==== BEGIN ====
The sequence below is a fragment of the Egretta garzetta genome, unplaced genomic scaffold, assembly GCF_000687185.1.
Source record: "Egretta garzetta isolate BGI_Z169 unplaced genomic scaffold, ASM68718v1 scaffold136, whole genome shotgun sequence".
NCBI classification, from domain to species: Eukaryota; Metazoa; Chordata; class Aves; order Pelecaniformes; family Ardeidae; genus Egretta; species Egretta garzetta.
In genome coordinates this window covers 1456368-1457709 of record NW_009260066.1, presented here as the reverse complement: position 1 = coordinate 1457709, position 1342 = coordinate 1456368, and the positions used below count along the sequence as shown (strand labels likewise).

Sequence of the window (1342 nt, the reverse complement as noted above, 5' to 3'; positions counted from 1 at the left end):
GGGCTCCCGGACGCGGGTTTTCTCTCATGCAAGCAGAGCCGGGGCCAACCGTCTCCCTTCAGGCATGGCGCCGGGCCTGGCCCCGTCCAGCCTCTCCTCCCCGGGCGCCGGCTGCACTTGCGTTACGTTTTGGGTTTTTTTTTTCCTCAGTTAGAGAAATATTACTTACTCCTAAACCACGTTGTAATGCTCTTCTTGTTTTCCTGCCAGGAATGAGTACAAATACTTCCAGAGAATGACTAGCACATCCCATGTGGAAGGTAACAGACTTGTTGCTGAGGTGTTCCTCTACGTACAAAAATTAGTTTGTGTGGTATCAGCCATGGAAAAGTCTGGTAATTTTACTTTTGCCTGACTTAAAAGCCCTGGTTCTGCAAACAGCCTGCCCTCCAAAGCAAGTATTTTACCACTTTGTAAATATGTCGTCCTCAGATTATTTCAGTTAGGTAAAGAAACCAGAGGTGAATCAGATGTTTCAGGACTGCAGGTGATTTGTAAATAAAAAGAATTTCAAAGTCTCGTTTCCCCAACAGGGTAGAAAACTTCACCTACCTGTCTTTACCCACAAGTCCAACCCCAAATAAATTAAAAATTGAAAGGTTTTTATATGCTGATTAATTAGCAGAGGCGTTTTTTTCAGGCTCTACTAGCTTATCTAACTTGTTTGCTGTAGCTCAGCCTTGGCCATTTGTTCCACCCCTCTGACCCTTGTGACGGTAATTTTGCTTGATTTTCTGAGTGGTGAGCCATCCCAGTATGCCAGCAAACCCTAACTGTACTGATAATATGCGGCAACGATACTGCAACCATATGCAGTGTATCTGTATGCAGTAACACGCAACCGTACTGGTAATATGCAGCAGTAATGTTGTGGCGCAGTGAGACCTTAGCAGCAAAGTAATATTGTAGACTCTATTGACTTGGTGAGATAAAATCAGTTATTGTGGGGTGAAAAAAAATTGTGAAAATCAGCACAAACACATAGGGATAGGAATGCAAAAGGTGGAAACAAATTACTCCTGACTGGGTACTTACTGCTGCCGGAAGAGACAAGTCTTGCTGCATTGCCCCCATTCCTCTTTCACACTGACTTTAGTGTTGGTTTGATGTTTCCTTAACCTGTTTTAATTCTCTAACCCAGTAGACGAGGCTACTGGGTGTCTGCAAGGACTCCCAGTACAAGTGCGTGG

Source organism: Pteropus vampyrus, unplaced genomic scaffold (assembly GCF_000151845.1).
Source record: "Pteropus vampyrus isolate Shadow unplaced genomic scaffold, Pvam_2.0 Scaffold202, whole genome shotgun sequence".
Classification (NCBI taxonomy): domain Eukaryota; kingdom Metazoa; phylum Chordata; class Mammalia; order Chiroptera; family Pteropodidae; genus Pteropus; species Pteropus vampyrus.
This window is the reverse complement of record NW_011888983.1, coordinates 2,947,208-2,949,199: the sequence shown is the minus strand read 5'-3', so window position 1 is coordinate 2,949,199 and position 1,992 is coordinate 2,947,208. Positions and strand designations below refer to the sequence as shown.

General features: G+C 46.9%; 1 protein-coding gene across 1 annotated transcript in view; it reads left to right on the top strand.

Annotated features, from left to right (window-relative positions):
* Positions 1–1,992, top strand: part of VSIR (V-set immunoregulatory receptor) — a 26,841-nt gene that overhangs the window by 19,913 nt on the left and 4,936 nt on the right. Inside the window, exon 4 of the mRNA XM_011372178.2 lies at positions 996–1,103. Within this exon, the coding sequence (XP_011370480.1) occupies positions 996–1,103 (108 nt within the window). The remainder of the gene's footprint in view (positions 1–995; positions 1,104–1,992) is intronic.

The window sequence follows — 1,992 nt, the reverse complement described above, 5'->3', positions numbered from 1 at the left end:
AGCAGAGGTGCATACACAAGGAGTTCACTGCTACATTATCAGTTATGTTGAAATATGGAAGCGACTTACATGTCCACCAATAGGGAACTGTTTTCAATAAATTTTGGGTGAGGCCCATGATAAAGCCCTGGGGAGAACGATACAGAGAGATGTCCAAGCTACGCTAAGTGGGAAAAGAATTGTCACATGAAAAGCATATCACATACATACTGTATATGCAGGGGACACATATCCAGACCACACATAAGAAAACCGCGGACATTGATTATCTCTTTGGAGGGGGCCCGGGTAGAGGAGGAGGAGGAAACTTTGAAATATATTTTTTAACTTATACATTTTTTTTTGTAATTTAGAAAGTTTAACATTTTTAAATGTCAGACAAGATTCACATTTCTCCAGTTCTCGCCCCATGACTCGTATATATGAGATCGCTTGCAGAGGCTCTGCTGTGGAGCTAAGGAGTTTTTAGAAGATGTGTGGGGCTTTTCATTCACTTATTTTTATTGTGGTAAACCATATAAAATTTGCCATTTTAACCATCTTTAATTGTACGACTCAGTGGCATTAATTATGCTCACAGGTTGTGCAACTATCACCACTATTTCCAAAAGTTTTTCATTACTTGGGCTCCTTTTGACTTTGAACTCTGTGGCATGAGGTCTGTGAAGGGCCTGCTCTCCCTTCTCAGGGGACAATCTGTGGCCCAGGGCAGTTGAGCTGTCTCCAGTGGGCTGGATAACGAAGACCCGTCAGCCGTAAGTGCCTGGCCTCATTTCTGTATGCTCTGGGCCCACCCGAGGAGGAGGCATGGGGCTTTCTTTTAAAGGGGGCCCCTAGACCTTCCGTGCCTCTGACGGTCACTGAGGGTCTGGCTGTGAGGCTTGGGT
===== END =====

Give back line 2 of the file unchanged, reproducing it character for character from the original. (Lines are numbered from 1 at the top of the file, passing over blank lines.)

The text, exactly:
Source record: "Egretta garzetta isolate BGI_Z169 unplaced genomic scaffold, ASM68718v1 scaffold136, whole genome shotgun sequence".